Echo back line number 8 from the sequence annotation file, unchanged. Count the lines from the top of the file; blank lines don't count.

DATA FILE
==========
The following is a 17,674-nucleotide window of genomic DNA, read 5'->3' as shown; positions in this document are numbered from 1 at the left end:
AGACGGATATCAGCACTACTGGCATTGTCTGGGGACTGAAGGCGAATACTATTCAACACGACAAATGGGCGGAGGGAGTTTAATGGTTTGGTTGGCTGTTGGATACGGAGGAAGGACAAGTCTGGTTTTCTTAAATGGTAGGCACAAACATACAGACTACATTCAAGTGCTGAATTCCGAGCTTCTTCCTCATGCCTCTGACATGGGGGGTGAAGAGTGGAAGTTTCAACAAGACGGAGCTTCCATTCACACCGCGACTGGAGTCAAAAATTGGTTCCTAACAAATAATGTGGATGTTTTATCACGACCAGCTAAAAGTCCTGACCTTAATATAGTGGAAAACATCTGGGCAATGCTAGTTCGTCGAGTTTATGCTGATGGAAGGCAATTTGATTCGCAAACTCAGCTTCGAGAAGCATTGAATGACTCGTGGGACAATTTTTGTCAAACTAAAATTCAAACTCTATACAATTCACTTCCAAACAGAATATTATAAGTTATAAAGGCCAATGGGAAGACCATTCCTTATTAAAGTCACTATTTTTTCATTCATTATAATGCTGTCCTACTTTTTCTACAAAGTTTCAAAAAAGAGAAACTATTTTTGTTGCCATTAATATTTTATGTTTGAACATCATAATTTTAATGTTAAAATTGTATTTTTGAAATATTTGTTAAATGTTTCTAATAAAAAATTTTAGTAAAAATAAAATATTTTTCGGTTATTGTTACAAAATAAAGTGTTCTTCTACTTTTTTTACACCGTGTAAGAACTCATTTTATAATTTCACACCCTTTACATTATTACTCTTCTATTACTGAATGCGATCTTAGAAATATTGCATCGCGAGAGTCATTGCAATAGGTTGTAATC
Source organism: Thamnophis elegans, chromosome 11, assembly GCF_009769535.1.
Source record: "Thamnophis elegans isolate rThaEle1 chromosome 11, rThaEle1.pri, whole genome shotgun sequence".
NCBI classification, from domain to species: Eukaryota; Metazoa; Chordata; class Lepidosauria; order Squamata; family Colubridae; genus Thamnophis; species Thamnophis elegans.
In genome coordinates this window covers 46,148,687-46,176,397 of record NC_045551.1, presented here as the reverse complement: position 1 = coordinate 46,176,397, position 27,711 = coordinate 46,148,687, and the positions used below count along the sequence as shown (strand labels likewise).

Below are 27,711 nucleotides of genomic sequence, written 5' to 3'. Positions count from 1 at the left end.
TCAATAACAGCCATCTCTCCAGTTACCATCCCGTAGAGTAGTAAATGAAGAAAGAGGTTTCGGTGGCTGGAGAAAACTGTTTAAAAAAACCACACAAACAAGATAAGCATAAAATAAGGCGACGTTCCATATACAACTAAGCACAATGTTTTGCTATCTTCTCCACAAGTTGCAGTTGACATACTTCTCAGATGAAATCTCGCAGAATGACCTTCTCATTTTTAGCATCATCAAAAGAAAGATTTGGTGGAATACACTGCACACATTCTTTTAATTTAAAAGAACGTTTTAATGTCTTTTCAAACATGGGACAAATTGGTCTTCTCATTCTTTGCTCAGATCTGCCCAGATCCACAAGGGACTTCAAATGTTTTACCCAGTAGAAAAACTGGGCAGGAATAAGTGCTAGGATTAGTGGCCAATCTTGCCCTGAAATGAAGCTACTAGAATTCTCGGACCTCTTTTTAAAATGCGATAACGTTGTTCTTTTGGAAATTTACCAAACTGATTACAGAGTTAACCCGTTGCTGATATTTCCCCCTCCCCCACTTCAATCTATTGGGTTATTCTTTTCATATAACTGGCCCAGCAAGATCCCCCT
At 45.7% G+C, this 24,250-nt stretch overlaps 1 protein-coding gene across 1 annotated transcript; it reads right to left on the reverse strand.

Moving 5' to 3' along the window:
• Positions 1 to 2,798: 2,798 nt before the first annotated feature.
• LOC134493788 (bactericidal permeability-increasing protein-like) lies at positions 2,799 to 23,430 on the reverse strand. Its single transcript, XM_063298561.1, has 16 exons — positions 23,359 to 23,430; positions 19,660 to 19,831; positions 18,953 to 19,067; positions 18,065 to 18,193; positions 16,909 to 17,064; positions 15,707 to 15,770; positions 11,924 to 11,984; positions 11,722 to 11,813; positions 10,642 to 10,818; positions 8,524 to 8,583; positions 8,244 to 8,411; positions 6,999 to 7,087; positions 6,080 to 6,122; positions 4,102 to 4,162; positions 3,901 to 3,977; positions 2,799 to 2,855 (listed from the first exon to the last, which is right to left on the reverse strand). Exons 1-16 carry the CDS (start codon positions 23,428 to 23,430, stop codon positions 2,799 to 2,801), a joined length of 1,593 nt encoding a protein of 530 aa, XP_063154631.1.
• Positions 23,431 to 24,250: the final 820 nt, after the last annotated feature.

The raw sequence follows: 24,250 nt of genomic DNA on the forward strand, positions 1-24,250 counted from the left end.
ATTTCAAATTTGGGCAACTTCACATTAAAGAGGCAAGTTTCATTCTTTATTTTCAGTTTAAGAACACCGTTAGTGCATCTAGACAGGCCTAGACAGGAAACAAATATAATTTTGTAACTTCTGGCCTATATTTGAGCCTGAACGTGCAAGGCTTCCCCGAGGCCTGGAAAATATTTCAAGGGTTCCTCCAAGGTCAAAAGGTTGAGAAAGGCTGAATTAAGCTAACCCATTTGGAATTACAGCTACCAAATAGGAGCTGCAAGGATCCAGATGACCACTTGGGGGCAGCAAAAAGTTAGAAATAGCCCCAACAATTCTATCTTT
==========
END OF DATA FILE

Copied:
TCAATAACAGCCATCTCTCCAGTTACCATCCCGTAGAGTAGTAAATGAAGAAAGAGGTTTCGGTGGCTGGAGAAAACTGTTTAAAAAAACCACACAAACAAGATAAGCATAAAATAAGGCGACGTTCCATATACAACTAAGCACAATGTTTTGCTATCTTCTCCACAAGTTGCAGTTGACATACTTCTCAGATGAAATCTCGCAGAATGACCTTCTCATTTTTAGCATCATCAAAAGAAAGATTTGGTGGAATACACTGCACACATTCTTTTAATTTAAAAGAACGTTTTAATGTCTTTTCAAACATGGGACAAATTGGTCTTCTCATTCTTTGCTCAGATCTGCCCAGATCCACAAGGGACTTCAAATGTTTTACCCAGTAGAAAAACTGGGCAGGAATAAGTGCTAGGATTAGTGGCCAATCTTGCCCTGAAATGAAGCTACTAGAATTCTCGGACCTCTTTTTAAAATGCGATAACGTTGTTCTTTTGGAAATTTACCAAACTGATTACAGAGTTAACCCGTTGCTGATATTTCCCCCTCCCCCACTTCAATCTATTGGGTTATTCTTTTCATATAACTGGCCCAGCAAGATCCCCCT